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Alliance to Peripheral and Central Nervous System Drugs Advisory Committee: Serve as True Advisors to the FDA’s Expert Review 

Published June 9, 2023

Black and white letter tiles spelling "Trust Science" in a striped colorful background.

Alliance President & CEO Sue Peschin, MHS, delivered the following public comment at the Food & Drug Administration’s Peripheral and Central Nervous System Drugs Advisory Committee (PCNS) Meeting on June 9:

Hi everyone. I’m Sue Peschin, and I serve as President and CEO of the Alliance for Aging Research. The Alliance receives funding from the sponsor and competitors for non-branded public policy work on Alzheimer’s disease.

In her opening remarks, Dr. Buracchio reminded everyone that Leqembi was already approved by the FDA six months ago under its Accelerated Approval Pathway. The FDA may grant Accelerated Approval for medications that treat severe, life-threatening, or rare diseases—when patients have no treatment options or have run out of existing ones. Dr. Buracchio then explained the differences between accelerated and traditional approval, most notably, that the FDA requires substantial evidence of effectiveness for both types of approvals.

It was a useful 101, but it made me wonder: Why was it needed?  

Maybe because, 14 months ago, CMS announced there wasn’t enough evidence for Medicare to cover and pay for any of the early Alzheimer’s medications.

That final decision in April 2022 was the first time CMS had declined to cover a drug for its FDA-approved-medically accepted use. It was also the first time CMS denied coverage for an entire class of drugs based on clinical trial data for a single drug—before any data on other drugs in the class were available.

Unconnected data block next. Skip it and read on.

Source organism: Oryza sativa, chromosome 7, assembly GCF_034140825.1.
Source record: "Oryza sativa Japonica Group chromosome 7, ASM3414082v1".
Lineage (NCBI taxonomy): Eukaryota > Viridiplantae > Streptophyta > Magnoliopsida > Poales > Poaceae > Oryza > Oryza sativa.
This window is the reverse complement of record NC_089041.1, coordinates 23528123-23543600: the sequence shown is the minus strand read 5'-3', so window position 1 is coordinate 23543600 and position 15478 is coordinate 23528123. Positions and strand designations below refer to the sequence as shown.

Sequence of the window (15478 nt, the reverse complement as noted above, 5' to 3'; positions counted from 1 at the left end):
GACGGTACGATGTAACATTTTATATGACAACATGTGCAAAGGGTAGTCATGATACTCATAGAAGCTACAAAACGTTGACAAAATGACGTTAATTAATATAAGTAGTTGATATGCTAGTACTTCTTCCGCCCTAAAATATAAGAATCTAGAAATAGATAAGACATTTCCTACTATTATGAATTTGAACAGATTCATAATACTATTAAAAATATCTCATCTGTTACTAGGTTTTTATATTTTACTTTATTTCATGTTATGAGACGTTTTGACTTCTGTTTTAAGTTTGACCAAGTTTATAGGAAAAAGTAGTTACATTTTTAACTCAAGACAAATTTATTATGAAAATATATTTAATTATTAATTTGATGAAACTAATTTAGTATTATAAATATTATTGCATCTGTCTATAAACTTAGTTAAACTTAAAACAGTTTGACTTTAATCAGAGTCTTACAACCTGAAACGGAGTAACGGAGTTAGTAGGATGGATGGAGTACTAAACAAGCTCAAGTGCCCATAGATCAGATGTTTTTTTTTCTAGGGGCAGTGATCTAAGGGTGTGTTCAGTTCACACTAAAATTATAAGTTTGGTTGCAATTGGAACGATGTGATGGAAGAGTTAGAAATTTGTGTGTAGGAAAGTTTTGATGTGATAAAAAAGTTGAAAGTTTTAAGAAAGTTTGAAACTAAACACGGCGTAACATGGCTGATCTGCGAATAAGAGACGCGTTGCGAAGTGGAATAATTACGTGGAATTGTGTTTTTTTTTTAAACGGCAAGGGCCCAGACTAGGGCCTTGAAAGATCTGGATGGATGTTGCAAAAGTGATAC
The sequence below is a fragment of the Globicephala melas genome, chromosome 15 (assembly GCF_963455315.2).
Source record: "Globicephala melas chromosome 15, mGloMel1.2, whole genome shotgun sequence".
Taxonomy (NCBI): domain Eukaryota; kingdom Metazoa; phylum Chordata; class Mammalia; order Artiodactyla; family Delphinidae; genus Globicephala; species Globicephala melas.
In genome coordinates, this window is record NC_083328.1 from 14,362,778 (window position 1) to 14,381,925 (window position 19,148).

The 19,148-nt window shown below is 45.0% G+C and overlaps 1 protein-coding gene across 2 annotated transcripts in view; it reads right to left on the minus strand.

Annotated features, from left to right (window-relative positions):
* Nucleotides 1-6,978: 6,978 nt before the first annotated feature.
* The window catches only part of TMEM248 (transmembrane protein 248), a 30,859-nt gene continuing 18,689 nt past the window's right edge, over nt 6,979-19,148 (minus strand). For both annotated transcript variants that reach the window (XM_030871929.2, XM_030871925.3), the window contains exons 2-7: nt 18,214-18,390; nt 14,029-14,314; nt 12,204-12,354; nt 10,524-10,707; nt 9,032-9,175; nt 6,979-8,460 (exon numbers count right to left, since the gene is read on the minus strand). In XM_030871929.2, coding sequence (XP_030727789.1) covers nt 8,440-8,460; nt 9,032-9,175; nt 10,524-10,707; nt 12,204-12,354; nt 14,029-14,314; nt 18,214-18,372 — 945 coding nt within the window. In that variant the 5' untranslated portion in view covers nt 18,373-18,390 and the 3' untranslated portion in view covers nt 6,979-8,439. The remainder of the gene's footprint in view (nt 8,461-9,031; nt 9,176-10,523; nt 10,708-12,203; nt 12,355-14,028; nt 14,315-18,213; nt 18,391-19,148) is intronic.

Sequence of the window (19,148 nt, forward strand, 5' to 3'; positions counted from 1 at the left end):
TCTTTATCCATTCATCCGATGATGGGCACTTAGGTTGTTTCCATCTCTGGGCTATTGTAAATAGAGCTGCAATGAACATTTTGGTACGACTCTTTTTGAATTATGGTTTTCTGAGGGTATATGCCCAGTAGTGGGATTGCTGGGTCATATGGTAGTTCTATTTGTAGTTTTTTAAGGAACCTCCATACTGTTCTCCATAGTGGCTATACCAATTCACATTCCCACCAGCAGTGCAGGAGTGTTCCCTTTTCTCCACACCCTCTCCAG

The public’s trust in science and government has seen better days. Misinformation and disinformation are rampant.

In CMS’ quest to prioritize financial risk over health risk, the agency is recklessly sowing doubt about the science on Leqembi, and about FDA’s scientific and regulatory authority to determine the safety and efficacy of it. It is not CMS Administrator Brooks-LaSure’s place to challenge the FDA’s use of accelerated approval, just as it’s not the remit of Commissioner Califf to publicly opine on drug pricing. This overstepping by leaders at sister health agencies has to stop. 

Recent polling data from Lake Research Partners and Public Opinion Strategies show that voters really don’t like the exception CMS is making when it comes to covering the cost of Alzheimer’s treatments. Nearly 90% of voters polled believe Medicare should be required to cover the costs of FDA-approved drugs that slow the progression of Alzheimer’s. No other recent polling on core values—from religion to even tolerance for others—even comes close.

To the Advisory Committee, please consider how your dialogue today will help or harm the public’s trust in science and in the FDA. Please serve as true advisors to the FDA’s already impartial, rigorous, and expert review. 

And to those of you listening at the White House, we need your help to make this right for people living with early Alzheimer’s. You can’t sit this one out, because you’re in charge, and it won’t happen without you.

Thank you.

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